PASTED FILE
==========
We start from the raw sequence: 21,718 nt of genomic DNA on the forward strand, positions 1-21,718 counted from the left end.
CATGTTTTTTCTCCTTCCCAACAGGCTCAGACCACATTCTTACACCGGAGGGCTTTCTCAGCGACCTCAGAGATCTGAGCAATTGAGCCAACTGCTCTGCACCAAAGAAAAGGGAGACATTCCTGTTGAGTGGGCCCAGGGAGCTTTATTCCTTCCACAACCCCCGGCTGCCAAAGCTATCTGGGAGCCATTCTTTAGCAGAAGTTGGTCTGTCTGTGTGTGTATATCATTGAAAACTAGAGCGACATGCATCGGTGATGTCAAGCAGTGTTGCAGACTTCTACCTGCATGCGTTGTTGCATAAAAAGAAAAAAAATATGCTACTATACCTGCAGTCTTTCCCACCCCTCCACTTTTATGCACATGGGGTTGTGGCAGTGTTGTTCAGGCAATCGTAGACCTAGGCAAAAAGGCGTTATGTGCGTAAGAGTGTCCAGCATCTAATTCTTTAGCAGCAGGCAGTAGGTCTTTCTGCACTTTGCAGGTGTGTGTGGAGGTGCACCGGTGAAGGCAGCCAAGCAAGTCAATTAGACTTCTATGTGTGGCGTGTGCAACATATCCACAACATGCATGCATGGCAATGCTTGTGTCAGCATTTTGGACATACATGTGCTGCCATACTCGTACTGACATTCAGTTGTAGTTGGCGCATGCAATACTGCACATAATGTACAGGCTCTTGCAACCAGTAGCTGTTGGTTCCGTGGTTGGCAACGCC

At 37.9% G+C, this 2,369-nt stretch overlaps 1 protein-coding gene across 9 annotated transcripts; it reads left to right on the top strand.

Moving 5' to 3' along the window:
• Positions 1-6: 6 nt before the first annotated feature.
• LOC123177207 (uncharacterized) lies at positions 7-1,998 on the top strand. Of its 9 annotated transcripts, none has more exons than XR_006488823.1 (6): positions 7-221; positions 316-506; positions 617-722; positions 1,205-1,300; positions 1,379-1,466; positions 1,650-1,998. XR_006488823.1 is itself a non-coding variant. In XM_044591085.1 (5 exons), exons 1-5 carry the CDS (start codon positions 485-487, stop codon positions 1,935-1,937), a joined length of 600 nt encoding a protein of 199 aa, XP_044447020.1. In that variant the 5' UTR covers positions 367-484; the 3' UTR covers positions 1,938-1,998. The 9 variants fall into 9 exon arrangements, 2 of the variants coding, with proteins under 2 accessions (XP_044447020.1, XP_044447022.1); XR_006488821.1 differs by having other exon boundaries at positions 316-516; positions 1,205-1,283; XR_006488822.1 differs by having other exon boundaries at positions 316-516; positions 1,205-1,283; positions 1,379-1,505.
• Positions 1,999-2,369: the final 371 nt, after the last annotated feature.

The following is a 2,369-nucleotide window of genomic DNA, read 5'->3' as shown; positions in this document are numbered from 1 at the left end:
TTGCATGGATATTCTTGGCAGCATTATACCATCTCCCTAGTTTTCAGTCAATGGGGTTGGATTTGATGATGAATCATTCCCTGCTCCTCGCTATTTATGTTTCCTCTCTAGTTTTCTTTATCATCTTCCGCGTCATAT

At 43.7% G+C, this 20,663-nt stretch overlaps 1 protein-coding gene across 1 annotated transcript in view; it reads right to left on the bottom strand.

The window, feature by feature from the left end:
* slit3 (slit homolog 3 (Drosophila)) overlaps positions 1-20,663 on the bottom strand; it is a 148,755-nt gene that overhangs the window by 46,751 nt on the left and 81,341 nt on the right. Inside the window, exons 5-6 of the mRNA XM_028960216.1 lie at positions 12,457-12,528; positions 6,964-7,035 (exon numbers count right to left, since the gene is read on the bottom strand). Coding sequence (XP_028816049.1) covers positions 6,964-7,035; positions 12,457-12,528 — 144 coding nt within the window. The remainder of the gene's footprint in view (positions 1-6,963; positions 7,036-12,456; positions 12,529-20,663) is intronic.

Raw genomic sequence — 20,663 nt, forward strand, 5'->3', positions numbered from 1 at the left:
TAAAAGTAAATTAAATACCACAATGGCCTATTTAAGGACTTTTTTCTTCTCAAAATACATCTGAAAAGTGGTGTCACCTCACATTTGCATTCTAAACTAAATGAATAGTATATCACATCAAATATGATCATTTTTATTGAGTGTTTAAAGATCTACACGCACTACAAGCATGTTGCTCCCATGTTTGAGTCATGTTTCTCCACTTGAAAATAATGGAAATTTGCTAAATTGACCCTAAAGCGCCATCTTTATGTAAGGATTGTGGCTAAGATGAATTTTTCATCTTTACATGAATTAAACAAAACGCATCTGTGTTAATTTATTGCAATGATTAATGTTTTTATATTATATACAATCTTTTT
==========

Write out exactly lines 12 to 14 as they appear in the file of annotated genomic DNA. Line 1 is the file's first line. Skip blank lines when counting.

* slit3 (slit homolog 3 (Drosophila)) overlaps positions 1-20,663 on the bottom strand; it is a 148,755-nt gene that overhangs the window by 46,751 nt on the left and 81,341 nt on the right. Inside the window, exons 5-6 of the mRNA XM_028960216.1 lie at positions 12,457-12,528; positions 6,964-7,035 (exon numbers count right to left, since the gene is read on the bottom strand). Coding sequence (XP_028816049.1) covers positions 6,964-7,035; positions 12,457-12,528 — 144 coding nt within the window. The remainder of the gene's footprint in view (positions 1-6,963; positions 7,036-12,456; positions 12,529-20,663) is intronic.

Raw genomic sequence — 20,663 nt, forward strand, 5'->3', positions numbered from 1 at the left:
TAAAAGTAAATTAAATACCACAATGGCCTATTTAAGGACTTTTTTCTTCTCAAAATACATCTGAAAAGTGGTGTCACCTCACATTTGCATTCTAAACTAAATGAATAGTATATCACATCAAATATGATCATTTTTATTGAGTGTTTAAAGATCTACACGCACTACAAGCATGTTGCTCCCATGTTTGAGTCATGTTTCTCCACTTGAAAATAATGGAAATTTGCTAAATTGACCCTAAAGCGCCATCTTTATGTAAGGATTGTGGCTAAGATGAATTTTTCATCTTTACATGAATTAAACAAAACGCATCTGTGTTAATTTATTGCAATGATTAATGTTTTTATATTATATACAATCTTTTT